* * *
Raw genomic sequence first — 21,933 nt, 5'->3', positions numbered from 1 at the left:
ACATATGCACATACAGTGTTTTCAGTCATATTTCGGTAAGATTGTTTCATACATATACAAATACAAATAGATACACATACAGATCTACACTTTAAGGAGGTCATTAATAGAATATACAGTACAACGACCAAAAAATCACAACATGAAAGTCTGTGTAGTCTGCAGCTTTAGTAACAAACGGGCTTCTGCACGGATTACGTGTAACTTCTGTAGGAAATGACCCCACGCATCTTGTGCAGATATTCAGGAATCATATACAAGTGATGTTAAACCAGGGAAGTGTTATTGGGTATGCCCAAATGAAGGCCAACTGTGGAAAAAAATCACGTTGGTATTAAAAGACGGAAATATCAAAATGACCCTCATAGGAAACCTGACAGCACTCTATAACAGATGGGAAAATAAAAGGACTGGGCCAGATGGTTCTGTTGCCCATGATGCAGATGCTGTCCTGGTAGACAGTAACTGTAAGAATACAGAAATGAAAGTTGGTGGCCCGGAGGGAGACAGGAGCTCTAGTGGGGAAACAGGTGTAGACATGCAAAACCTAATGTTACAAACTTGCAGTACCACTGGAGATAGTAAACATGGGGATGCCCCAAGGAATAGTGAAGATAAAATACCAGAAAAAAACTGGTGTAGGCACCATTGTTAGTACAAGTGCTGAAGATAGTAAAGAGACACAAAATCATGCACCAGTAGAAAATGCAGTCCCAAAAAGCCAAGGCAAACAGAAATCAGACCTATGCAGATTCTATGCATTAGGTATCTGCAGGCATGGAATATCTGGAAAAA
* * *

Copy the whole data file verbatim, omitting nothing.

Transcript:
Raw genomic sequence first — 21,933 nt, 5'->3', positions numbered from 1 at the left:
ACATATGCACATACAGTGTTTTCAGTCATATTTCGGTAAGATTGTTTCATACATATACAAATACAAATAGATACACATACAGATCTACACTTTAAGGAGGTCATTAATAGAATATACAGTACAACGACCAAAAAATCACAACATGAAAGTCTGTGTAGTCTGCAGCTTTAGTAACAAACGGGCTTCTGCACGGATTACGTGTAACTTCTGTAGGAAATGACCCCACGCATCTTGTGCAGATATTCAGGAATCATATACAAGTGATGTTAAACCAGGGAAGTGTTATTGGGTATGCCCAAATGAAGGCCAACTGTGGAAAAAAATCACGTTGGTATTAAAAGACGGAAATATCAAAATGACCCTCATAGGAAACCTGACAGCACTCTATAACAGATGGGAAAATAAAAGGACTGGGCCAGATGGTTCTGTTGCCCATGATGCAGATGCTGTCCTGGTAGACAGTAACTGTAAGAATACAGAAATGAAAGTTGGTGGCCCGGAGGGAGACAGGAGCTCTAGTGGGGAAACAGGTGTAGACATGCAAAACCTAATGTTACAAACTTGCAGTACCACTGGAGATAGTAAACATGGGGATGCCCCAAGGAATAGTGAAGATAAAATACCAGAAAAAAACTGGTGTAGGCACCATTGTTAGTACAAGTGCTGAAGATAGTAAAGAGACACAAAATCATGCACCAGTAGAAAATGCAGTCCCAAAAAGCCAAGGCAAACAGAAATCAGACCTATGCAGATTCTATGCATTAGGTATCTGCAGGCATGGAATATCTGGAAAAA